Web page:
When we bought our house over two years ago we inherited a compost bin with it. Sadly, I let it sit way too long without using it but now I’m determined to become a compost queen! I’m a stay-at-home mom but being “quarantined” these last few weeks has definitely upped my interest in all things gardening. If you’re new to composting then these composting tips for beginners are for you. And even if you’re an expert, you might still learn a thing or two.
The average US household produces 650 lbs of organic trash a year, but most of that is landfilled. In fact, almost 30 percent of our landfills are full of organic matter. You think it would break down since it’s dumped into a giant hole in the ground, but it doesn’t because landfills aren’t aerated.
I love composting because I can take a third of what I’d throw into the trash and use it to make nutrient-dense soil for my garden, pots, and indoor plants. This means, less garbage to haul to the curb and less garbage in the landfill. It also means my plants will be getting nutritious “food” to help them flourish.
Composting for Beginners in 3 Easy Steps!
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It’s also the easiest thing ever.
Throw that stuff in a bin and you’re (almost) done.
Almost. There’s a little more to it.
What You Will Need:
I’m sure this goes without saying. The good news is you can easily snatch this one up or get even more creative and make a DIY compost bin. If you purchase one make sure to get one that’s at least 30 gallons though.
2.) Transport Container.
If you want to collect food over several days you can pick up what’s called a Transport Containerpick up what’s called a Transport Container, basically a mini compost bin, to store the scraps in until it’s full. You just take that container and dump it in the compost bin at the end of every day.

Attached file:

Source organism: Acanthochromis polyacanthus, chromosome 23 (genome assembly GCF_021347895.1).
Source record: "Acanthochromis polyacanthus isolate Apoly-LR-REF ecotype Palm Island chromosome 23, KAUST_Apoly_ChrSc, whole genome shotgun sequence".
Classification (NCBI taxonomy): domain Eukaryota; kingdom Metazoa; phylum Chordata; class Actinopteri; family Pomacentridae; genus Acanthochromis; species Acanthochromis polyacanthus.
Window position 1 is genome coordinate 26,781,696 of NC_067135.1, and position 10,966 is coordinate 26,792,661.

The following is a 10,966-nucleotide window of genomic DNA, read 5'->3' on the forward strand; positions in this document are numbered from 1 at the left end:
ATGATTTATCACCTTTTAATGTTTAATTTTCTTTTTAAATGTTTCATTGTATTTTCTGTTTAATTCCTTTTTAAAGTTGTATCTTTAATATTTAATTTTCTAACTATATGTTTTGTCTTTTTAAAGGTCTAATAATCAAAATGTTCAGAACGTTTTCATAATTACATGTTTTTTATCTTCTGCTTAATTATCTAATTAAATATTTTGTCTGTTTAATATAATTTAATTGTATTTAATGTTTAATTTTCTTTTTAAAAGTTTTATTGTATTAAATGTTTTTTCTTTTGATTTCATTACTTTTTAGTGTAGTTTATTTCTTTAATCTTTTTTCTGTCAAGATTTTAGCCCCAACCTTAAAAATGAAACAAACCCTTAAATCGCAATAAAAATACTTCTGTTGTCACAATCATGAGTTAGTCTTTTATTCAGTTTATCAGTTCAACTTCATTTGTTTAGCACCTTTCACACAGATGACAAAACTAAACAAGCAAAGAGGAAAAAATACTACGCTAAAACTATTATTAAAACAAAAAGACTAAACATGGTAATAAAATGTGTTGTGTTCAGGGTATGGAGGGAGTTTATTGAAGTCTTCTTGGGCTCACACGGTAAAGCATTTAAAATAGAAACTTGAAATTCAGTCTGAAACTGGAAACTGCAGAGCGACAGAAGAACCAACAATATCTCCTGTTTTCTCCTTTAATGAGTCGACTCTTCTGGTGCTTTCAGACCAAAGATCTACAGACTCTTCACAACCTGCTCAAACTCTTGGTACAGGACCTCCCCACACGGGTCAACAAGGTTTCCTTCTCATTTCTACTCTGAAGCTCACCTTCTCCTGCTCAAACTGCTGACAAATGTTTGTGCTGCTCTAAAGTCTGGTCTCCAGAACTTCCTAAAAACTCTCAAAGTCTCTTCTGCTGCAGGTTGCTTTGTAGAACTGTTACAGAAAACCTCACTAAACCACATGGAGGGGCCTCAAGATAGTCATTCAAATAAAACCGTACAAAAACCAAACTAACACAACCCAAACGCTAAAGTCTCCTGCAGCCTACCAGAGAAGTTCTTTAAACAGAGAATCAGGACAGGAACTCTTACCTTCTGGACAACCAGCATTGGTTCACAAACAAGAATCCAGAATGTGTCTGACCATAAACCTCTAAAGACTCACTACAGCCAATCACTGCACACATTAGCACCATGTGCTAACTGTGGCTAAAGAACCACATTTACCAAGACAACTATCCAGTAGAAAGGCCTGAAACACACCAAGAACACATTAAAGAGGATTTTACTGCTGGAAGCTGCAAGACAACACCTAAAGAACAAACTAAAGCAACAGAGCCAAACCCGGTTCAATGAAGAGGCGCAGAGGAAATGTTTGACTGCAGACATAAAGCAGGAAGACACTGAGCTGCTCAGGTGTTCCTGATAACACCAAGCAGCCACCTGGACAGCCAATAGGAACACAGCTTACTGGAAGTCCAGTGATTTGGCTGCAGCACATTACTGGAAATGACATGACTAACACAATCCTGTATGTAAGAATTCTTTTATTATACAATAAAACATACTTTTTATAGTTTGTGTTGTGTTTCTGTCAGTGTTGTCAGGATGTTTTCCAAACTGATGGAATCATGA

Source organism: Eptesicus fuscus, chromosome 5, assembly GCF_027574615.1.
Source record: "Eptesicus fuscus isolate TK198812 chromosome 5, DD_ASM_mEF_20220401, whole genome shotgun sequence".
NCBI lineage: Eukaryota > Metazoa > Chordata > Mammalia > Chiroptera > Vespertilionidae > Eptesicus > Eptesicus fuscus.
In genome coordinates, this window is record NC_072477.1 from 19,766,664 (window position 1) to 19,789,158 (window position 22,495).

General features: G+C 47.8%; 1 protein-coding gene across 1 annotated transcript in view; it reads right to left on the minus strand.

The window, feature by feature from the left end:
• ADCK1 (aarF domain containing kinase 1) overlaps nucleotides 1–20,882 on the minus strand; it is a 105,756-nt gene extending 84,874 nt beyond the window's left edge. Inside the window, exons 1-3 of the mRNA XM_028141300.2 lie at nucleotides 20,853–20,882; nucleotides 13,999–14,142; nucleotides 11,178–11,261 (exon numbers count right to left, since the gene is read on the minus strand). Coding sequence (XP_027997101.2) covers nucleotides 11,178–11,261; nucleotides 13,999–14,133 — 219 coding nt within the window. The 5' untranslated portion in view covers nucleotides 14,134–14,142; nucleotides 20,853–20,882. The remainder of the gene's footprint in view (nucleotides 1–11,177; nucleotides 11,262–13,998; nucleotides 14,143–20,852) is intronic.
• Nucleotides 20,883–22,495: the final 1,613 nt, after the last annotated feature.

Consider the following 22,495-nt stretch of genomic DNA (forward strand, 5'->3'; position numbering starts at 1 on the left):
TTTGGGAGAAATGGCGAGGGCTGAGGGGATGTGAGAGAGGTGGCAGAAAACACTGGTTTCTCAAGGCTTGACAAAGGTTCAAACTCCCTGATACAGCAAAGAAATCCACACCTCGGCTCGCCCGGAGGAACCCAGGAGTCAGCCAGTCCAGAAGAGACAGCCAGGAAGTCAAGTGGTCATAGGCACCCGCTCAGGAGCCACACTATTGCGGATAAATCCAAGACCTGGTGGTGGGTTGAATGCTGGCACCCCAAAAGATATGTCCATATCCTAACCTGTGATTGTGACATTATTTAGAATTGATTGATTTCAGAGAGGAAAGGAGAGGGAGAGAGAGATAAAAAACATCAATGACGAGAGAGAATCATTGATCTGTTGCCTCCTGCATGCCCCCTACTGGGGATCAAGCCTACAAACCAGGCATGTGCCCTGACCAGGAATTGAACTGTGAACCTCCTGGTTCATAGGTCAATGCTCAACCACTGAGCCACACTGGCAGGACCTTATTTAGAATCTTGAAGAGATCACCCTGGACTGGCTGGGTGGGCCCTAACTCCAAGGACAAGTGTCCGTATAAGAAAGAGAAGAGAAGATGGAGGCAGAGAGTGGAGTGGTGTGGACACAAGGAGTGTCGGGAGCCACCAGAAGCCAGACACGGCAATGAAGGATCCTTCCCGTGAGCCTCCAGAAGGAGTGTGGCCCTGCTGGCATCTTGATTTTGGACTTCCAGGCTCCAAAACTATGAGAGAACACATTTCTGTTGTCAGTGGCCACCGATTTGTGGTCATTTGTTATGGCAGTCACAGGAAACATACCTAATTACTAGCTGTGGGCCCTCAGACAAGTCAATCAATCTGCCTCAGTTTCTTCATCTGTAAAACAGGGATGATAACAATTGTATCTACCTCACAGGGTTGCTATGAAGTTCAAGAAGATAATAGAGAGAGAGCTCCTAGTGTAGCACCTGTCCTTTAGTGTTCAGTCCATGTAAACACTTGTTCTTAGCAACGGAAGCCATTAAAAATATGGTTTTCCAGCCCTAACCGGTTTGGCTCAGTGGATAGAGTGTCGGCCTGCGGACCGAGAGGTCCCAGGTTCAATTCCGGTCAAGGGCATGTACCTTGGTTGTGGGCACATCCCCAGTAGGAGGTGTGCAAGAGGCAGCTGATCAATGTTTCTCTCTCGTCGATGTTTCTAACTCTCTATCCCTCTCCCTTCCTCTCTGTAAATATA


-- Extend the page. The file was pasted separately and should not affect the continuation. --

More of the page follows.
I just used an old plastic food container that I clear out frequently to avoid bad smells. Whatever floats your boat though.
Composting for Beginners – how to do it!
All right now that you have a compost bin here’s the fun part.
1.) Collect the compost!
I told you I keep a plastic food container in my kitchen that I fill up during the day. Set aside fruit and vegetable scraps for your compost as you use them during the day.
Eggshells are also great! I usually just store the empty shells in the containers in the fridge until I’m ready to dump them in the compost. It drives my husband kind of crazy but he doesn’t often open those containers so it works out. 😉
2.) Empty food scraps into your bin as often as you can.
3.) Stir up the compost!
It’s embarrassing but I actually had no idea I was supposed to stir my compost for the longest time. Now I head out there every week and give it a good stir with a large shovel.
If you can’t be bothered with stirring it, you can even buy what’s called a tumbler that will stir your compost for you.
4.) Sit back and allow it to work its magic.
What else can you put in your compost? I’m glad you asked. The answer will surprise you!
10 Best Things to Put In Your Compost
1.) Fruit and Vegetable scraps.
3.) Coffee Grinds
5.) Dead flowers
6.) Dead Leaves
7.) Hair and fur!